''They said, 'You are black, and so we can rape you,' '' she recalled. Then they gang-raped her and beat her with sticks and their guns. She absorbed the beating, trying to protect her unborn baby, and although she was too battered to walk, she has so far not miscarried.

To me, Ms. Noura, Ms. Arifa and Ms. Saida are among the heroes of Darfur. There is no shame in being raped, but plenty of stigma should attach to those who ignore crimes against humanity. In my book, it's the politicians who don't consider genocide a priority who aren't worth a single cow.

These three women have the backbone to stand up and be counted. We in the West have so much less to lose, yet we can't even find our own voices. Let's hope that the courage of these three women may inspire President Bush, Kofi Annan and other world leaders finally to show a little more backbone and stand much more firmly against genocide.

November 22, 2005 in Politics | Permalink


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I've been railing about this for so long without so much as a comment that I've given up.

I've been told I'm being naive and the answer to your question, which is also mine, is OIL.


Posted by: auntymarianne | Nov 22, 2005 6:47:14 PM

Sudan has oil.

Oil or no oil, there's nothing the West can do that won't set the usual suspects howling and bellowing about war crimes, imperialism, international legitimacy, the Jews, etc. Ten years ago, they were bellowing about how we didn't care about the Kurds because the Kurds had no oil (they did have oil, actually). Now we do care about the Kurds and they're condemning us for that, instead.

Mewling about the ICC doesn't qualify as doing anything, by the way.

So, are you demanding meaningless hot air? If so, you can accomplish as much by talking as Kofi Annan can, so go for it. Have fun.

Or are you demanding actual intervention? That's called a "war". People get killed, some of them innocent. That's how it works.

Or are you demanding that the Good Fairy make everything nice and make Grandma alive again?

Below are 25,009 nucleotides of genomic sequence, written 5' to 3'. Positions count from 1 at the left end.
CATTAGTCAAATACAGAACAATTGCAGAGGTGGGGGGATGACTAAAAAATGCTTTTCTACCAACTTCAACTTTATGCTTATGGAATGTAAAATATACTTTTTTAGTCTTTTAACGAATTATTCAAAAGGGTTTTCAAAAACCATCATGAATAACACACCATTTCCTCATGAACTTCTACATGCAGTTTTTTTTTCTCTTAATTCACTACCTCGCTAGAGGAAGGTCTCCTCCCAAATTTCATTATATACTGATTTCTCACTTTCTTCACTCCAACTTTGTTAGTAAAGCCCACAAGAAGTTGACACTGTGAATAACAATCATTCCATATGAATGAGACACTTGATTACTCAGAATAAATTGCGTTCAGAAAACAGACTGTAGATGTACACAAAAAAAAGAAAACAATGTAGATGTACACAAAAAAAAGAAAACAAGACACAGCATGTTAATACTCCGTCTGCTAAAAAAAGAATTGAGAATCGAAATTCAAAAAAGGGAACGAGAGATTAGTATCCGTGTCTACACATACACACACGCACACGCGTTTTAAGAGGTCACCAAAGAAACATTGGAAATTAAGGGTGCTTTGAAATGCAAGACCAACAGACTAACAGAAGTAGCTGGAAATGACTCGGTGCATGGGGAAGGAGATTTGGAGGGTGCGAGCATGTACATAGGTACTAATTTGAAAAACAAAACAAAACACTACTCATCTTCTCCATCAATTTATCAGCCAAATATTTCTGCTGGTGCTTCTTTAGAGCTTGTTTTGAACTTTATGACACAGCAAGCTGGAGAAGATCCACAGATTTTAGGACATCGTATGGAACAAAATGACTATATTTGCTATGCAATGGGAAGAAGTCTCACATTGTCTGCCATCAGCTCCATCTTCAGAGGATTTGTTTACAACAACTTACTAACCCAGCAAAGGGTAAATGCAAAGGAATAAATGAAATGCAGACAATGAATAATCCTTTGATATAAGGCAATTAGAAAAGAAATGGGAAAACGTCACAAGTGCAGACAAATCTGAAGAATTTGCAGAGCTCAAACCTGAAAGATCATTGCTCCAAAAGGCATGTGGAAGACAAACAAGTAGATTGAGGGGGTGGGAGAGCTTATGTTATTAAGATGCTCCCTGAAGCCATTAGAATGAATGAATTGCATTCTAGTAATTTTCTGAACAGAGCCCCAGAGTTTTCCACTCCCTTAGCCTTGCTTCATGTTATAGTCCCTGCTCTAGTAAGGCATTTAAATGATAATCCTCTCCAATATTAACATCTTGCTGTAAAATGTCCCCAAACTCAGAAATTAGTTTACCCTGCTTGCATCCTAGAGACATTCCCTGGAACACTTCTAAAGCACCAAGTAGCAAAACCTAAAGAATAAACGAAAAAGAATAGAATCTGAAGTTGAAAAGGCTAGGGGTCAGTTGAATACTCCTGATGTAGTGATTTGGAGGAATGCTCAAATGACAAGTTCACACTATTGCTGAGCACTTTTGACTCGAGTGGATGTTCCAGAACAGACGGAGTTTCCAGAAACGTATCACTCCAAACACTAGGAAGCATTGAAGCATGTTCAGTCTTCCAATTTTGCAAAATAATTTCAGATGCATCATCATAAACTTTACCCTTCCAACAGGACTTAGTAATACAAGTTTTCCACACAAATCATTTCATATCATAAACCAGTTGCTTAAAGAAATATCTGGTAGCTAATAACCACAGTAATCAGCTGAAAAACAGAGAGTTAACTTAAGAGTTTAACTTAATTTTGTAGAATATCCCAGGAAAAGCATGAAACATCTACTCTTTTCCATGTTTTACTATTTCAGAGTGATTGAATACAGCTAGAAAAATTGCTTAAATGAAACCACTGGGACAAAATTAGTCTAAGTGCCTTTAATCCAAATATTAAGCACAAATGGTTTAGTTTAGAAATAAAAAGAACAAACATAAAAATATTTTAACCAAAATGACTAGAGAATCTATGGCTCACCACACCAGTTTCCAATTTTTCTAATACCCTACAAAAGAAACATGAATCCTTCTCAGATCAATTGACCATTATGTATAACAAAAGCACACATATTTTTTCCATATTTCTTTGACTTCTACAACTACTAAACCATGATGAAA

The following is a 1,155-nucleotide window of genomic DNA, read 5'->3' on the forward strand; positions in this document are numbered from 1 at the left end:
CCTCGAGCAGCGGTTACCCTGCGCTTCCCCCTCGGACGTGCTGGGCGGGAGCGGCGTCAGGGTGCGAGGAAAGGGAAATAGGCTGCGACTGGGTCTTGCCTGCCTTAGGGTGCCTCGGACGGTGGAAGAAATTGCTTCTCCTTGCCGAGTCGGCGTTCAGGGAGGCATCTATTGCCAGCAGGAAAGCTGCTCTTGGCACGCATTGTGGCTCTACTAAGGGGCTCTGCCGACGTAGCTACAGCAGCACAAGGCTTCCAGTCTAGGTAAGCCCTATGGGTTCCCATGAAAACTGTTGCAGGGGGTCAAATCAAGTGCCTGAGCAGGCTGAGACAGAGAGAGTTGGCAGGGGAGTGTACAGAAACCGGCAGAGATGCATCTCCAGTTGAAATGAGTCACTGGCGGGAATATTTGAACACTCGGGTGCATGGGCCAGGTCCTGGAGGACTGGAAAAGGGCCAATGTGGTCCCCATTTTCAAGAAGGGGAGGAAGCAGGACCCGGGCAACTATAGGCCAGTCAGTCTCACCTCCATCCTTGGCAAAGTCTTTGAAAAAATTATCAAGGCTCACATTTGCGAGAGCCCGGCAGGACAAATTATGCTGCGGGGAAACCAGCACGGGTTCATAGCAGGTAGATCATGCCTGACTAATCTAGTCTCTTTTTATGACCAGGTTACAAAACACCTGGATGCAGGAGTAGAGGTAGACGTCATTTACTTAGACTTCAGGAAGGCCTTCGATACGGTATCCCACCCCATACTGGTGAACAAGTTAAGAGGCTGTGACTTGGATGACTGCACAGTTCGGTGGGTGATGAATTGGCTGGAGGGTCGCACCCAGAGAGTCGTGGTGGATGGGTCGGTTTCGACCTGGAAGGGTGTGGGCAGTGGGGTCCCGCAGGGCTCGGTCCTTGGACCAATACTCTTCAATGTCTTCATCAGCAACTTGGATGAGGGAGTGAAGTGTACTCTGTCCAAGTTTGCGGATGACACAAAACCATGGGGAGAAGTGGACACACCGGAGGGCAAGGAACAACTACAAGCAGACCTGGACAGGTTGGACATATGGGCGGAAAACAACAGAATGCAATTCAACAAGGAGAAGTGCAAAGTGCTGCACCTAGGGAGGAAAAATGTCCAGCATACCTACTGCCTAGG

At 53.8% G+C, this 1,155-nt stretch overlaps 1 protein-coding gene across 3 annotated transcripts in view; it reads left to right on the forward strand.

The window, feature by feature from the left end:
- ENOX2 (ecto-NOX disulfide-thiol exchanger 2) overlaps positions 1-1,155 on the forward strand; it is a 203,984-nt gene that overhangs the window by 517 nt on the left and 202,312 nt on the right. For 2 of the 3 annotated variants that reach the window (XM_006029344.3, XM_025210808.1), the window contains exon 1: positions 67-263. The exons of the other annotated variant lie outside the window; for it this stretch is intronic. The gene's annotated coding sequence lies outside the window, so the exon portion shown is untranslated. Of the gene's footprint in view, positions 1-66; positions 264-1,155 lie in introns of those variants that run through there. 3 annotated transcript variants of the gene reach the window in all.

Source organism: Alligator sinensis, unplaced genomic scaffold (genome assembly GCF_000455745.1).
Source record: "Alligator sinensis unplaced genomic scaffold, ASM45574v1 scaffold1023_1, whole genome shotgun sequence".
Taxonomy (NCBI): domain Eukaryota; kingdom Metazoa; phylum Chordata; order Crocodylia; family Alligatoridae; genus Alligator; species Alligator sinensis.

Tim adds: Well, I would be demanding armed intervention.

Posted by: P. Froward | Nov 22, 2005 7:38:44 PM

...because unfortunatly nobody gives a damn about africa. Earlier in the year the army in sudan requested more un assistence to increase their number in order to police the vast region. It was not given, yet so much emphasis is place upon Iraq when it is not wanted!

Posted by: jamal | Nov 23, 2005 12:13:59 AM

I'm with P Froward here. "Outrage" is pointless hot air. There's been enough of that already and it's been demonstrated as being pointless particularly when it is undermined by the self same "outraged" nations. Want an example? The world tells Country X it's a very naughty country and should be ashamed of itself for abusing its people. It then gives the same bloody country a seat on the UN Council for Human Rights!

It is becomeing more and more clear that the sorts of leaders who permit/encourage this kind of activity listen to one thing only: Big nasty marines (Royal or US) armed with big nasty guns coming to take away their toys and deliver a much needed spanking.

Until the whining classes accept this fact and agree to reform of the global order they are going to have to live with one of two cases: Either the world carries on as before and people suffer or some western countries are going to take "unilateral" action.

Unfortunately, any logical reform would mean the same whingers would have to admit that their fixation with moral equivalence was garbage so I don't see any change in the near future.


Posted by: Remittance Man | Nov 23, 2005 10:06:36 AM